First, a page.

The Chainlink

So, the other day I was a pedestrian due to circumstances beyond my control.  I was walking on a part of 91st Street, wast of Western, where there is no sidewalk.  I listened for cars coming from behind, and rather than looking over my shoulder, I found myself constantly looking just to the left of my left wrist. 

Because that's where, when biking, my rear-view mirror would be.  I do the same thing when riding a borrowed bike that lacks such a mirror.  It occurs to me that this is a way that my brain has been re-wired by my 4,000 miles per year of cycling: I ride enough that when I want to see behind me, I do not look behind me, I look at where my mirror is, or should be.

Anyone else have such stories?

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Yeah.  While walking in the loop, I find myself looking back for overtaking traffic before moving to the left to walk around another pedestrian.  I must spend too much time on the bike paths.

When I do drive, I'm a better driver in one very specific way: I check the walk signs to see if I can make the light now--that never occurred to me before I rode my bike in the city every day. Really cuts down on those traffic cam tickets :)

I wear a lot less winter outerwear now even when not biking. I don't even own a winter coat any more - I just add more layers. I'm not sure if that counts as brain re-wiring.

I was in a car at a stoplight this summer during my once-per-month drive when the light turned green; I tried pedaling. Luckily, I always start pedaling my bike with my left foot (car's brake), rather than the right (car's gas).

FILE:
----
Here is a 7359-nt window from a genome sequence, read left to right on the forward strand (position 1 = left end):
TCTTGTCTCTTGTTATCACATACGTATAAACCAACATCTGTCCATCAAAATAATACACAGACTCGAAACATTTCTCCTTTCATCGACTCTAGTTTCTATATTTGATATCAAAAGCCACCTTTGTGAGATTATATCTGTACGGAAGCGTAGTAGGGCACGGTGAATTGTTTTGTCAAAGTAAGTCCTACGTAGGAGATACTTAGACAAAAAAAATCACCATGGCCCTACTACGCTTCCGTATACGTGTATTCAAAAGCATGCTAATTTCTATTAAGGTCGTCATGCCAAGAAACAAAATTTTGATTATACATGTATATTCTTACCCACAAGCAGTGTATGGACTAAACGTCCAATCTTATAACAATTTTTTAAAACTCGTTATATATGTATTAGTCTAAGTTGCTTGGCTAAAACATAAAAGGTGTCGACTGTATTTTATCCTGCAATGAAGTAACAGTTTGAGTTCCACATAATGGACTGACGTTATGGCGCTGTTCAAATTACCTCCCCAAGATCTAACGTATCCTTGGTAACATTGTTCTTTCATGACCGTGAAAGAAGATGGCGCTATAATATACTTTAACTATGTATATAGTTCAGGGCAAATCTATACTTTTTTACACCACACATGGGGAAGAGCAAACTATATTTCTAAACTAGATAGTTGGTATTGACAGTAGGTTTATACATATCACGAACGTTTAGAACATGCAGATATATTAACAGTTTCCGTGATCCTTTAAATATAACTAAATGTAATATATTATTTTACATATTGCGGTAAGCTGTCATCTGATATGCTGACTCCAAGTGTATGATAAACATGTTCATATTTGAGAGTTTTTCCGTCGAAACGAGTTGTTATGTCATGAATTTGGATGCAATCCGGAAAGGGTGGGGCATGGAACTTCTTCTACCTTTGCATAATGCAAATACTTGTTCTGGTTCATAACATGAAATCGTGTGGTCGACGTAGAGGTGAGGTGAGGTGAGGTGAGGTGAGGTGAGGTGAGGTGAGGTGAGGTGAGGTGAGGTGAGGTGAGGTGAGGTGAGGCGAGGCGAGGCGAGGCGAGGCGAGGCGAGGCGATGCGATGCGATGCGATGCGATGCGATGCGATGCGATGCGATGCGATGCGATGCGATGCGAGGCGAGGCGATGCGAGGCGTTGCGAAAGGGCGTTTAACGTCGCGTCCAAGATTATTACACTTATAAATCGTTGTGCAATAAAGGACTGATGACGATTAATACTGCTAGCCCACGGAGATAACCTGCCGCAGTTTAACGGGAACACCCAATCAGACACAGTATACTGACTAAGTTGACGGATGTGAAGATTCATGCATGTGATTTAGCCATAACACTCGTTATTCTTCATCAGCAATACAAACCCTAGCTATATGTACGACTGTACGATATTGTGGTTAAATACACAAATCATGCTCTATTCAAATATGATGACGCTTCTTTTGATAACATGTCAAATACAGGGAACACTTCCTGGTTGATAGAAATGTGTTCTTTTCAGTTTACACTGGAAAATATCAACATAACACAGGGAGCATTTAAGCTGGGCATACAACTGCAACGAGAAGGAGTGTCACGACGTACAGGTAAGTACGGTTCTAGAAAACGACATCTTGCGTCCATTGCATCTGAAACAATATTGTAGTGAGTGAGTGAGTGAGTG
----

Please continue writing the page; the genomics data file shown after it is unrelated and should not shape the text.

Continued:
wow.  good thing it's not a standard transmission car!

Gene Tenner said:

I was in a car at a stoplight this summer during my once-per-month drive when the light turned green; I tried pedaling. Luckily, I always start pedaling my bike with my left foot (car's brake), rather than the right (car's gas).

I was in Target pushing my cart and signaled before pushing it left into an aisle....

no joke :(

I sometimes say "On your left" when walking through crowded stores too.

Katie said:

I was in Target pushing my cart and signaled before pushing it left into an aisle....

no joke :(

After coming home from the 1998 Aids Ride in a year I had done a ton or riding I was driving some friends south on Ridge Ave.  just south of Pratt to go hear some music. I was in a constant state of awareness of what was ahead, behind and aside of me.  A set of headlights suddently appeared on my side of the street coming right at me. I did not hesitate and maneuvered sharply to my left to avoid the nutcase that was on the wrong side of the street. I avoided hitting anybody and returned to my lane with no damage other than that done to my passenegers' shorts.  I don't think I would have made that move if I had not ridden over a thousand miles in the previous couple months.

When walking the three blocks to the grocery store this weekend, it seemed like I was traveling in slow motion and the trip seemed to take a very long time.

The transition from biking around to walking can be disorienting.  I often jump when I hear the click of a nearby car door opening.  Or on my way into a store, I intuitively stop at the nearest bike rack first.  Who hasn't tried to unlock an apartment or car with a bike lock key?  And don't get me started on snot rockets that fail to fly due to lack of speed.  There is probably a funny video lurking in here... functioning through your bicycle day, only without the bike. 

Ah, nothing says "bike chic" like snot rockets!

'snot so elegant, eh?  ;0

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